Epistemic Justice: Contesting Knowledge within Social World: 11th International Conference on Nusantara Philosophy
Submission deadline: August 30, 2023
November 2, 2023 - November 3, 2023
The production and dissemination of knowledge is a complex social and political process that is deeply embedded within power relations and hierarchies. The ways in which knowledge is produced, validated, and disseminated can have significant implications for social justice and equity. In many cases, dominant forms of knowledge production and dissemination have been exclusionary and oppressive, resulting in epistemic injustices for marginalized and disenfranchised groups. These injustices can take many forms, including the marginalization or erasure of alternative forms of knowledge, the exclusion of diverse perspectives from research and scholarship, and the silencing of voices that challenge the dominant discourse.
Addressing these injustices requires a critical examination of the underlying assumptions, methods, and values that inform our understanding of knowledge and its production. It requires us to recognize that knowledge is not value-free or neutral, but rather is shaped by the social and political context in which it is produced. Moreover, it requires us to recognize that different groups have different experiences and ways of knowing, and that these experiences and ways of knowing are equally valuable.
This conference seeks to explore the ways in which epistemic justice can be achieved through contesting knowledge within a social world. It aims to bring together scholars, researchers, activists, and practitioners from diverse backgrounds and disciplines to discuss and exchange ideas on the role of knowledge in social justice and equity. The conference will focus on six sub-themes, including indigenous philosophy, indigenous science, indigenous religion, feminist epistemology, disabled epistemology, and ecological epistemology, each of which contributes to the broader understanding of epistemic justice.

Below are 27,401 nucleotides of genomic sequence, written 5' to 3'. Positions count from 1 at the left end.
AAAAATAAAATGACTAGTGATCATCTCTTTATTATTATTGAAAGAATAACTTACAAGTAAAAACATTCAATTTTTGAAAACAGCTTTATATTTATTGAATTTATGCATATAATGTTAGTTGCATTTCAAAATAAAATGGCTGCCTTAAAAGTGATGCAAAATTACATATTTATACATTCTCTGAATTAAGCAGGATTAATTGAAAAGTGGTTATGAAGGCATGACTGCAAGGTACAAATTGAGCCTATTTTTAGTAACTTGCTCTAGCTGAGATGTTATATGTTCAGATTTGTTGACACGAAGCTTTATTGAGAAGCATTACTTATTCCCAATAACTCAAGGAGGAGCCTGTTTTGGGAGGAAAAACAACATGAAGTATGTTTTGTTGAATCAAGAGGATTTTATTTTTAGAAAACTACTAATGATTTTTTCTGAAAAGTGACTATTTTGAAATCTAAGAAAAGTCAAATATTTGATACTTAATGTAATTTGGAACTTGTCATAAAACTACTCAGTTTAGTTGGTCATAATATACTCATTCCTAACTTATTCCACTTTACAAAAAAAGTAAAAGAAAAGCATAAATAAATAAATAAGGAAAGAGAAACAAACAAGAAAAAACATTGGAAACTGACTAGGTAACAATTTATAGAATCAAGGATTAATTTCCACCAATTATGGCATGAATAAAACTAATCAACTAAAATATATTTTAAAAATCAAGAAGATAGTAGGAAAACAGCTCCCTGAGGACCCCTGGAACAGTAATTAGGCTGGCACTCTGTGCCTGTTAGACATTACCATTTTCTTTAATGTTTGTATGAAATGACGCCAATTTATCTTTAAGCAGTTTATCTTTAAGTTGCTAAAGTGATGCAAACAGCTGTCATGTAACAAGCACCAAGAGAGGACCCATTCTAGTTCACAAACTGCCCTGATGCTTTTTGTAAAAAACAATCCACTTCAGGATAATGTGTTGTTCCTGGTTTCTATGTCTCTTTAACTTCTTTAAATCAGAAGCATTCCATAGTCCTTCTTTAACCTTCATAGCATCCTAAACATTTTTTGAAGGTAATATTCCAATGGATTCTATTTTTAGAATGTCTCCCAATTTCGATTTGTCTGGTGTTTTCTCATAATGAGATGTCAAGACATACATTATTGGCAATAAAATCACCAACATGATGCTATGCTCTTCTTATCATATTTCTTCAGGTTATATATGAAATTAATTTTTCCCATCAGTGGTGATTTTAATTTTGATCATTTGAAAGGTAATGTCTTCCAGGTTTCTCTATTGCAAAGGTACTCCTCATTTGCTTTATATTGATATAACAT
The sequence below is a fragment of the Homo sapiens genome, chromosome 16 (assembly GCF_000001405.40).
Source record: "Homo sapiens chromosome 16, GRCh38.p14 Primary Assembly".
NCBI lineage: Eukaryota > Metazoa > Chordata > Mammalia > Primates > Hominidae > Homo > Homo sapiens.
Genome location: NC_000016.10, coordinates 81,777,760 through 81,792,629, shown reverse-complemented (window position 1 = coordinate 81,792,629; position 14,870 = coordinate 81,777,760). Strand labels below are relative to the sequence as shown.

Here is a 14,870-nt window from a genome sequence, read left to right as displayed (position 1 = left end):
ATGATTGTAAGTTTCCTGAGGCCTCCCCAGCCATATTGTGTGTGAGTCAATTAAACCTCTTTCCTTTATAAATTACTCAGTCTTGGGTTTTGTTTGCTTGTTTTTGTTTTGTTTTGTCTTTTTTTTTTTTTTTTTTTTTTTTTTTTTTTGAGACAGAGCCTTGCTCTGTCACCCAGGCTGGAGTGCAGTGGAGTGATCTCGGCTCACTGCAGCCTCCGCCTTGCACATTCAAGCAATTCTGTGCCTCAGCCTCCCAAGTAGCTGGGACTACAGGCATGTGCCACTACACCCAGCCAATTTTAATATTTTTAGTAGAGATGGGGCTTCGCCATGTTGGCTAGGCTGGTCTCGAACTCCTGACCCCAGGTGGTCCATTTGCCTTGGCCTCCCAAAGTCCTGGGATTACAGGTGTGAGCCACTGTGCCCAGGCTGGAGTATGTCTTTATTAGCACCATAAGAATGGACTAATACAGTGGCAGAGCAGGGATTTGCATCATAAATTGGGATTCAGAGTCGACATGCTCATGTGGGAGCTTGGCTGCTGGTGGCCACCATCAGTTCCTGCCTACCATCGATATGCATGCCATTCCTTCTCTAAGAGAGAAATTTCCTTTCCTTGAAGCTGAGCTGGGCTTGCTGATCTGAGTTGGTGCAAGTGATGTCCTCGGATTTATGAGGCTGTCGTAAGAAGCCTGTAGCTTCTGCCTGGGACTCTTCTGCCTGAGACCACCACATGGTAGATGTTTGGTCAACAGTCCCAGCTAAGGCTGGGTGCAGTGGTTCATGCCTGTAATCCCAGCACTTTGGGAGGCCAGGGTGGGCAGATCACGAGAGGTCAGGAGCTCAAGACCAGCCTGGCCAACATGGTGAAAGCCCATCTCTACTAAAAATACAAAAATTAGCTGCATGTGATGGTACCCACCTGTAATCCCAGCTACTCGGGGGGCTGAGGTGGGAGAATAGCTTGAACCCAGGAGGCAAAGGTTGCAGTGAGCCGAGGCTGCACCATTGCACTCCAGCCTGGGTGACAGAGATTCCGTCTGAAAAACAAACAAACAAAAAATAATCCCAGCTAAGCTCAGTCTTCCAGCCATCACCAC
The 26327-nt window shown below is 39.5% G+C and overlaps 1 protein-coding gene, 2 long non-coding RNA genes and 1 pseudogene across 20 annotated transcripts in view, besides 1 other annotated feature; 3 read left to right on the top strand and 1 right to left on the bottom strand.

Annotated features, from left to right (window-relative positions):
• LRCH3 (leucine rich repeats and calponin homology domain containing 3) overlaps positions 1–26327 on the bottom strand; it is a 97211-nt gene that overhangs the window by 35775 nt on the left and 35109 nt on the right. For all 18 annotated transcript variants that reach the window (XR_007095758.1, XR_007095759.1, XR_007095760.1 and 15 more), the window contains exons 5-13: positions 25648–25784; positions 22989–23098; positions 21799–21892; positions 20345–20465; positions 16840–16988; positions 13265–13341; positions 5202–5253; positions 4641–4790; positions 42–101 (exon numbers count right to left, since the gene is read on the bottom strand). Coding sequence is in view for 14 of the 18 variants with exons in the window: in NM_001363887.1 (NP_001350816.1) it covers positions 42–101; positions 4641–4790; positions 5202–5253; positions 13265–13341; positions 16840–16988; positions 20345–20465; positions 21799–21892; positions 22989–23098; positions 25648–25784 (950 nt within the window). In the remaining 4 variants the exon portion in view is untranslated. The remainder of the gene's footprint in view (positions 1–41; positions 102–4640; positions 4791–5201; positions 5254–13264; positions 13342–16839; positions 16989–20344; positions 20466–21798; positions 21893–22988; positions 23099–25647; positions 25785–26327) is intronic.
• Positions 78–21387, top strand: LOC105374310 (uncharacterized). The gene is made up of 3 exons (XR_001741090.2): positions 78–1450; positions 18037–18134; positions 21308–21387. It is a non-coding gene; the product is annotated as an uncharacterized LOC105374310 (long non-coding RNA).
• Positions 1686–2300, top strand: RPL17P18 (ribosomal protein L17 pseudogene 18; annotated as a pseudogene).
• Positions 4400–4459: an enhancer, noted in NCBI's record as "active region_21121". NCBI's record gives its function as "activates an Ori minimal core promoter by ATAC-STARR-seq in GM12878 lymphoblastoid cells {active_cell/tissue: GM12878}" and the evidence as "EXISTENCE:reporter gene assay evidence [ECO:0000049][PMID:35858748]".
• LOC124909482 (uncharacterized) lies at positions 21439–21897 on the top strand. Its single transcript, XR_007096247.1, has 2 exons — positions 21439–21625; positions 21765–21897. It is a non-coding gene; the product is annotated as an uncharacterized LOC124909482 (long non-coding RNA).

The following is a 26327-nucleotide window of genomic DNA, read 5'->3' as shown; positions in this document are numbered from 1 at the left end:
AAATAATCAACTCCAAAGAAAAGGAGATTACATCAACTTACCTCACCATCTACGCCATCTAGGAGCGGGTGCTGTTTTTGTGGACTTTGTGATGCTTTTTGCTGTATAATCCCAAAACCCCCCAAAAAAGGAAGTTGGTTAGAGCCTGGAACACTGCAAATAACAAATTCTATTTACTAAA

The sub-theme of indigenous philosophy will explore the ways in which indigenous peoples around the world have developed unique and valuable ways of understanding the world, and how these ways of understanding can challenge and enrich dominant forms of knowledge production. The sub-theme of indigenous science will examine the ways in which indigenous peoples have developed scientific knowledge and practices that are grounded in their cultural traditions and ways of knowing. The sub-theme of indigenous religion will explore the ways in which indigenous religious practices and beliefs can inform our understanding of the world and our place in it.
The sub-theme of feminist epistemology will examine the ways in which gender and power relations shape knowledge production and dissemination, and how feminist approaches to knowledge can challenge and transform dominant forms of knowledge production. The subtheme of disabled epistemology will explore the ways in which disability shapes knowledge production and dissemination, and how disabled perspectives can contribute to a more inclusive and just understanding of knowledge. The sub-theme of ecological epistemology will examine the ways in which our understanding of the natural world is shaped by our social and political context, and how we can develop more sustainable and just forms of knowledge production and dissemination.
By bringing together diverse perspectives on the contestation of knowledge and epistemic justice, this conference aims to foster collaboration and networking among participants, with the goal of advancing the field and promoting positive change. It provides a platform for the presentation of the latest research, innovations, and best practices in the field of epistemic justice and the contestation of knowledge within a social world. Moreover, it promotes critical reflection on the ways in which knowledge is produced, disseminated, and used, and explores strategies for achieving more equitable and just knowledge practices. Ultimately, it aims to generate new insights, ideas, and approaches that can inform future research, policy, and practice related to epistemic justice and the contestation of knowledge within a social world.
Abstract Deadline Submission (August 30th, 2023)
Submission Link: https://ugm.id/cfpicnp11th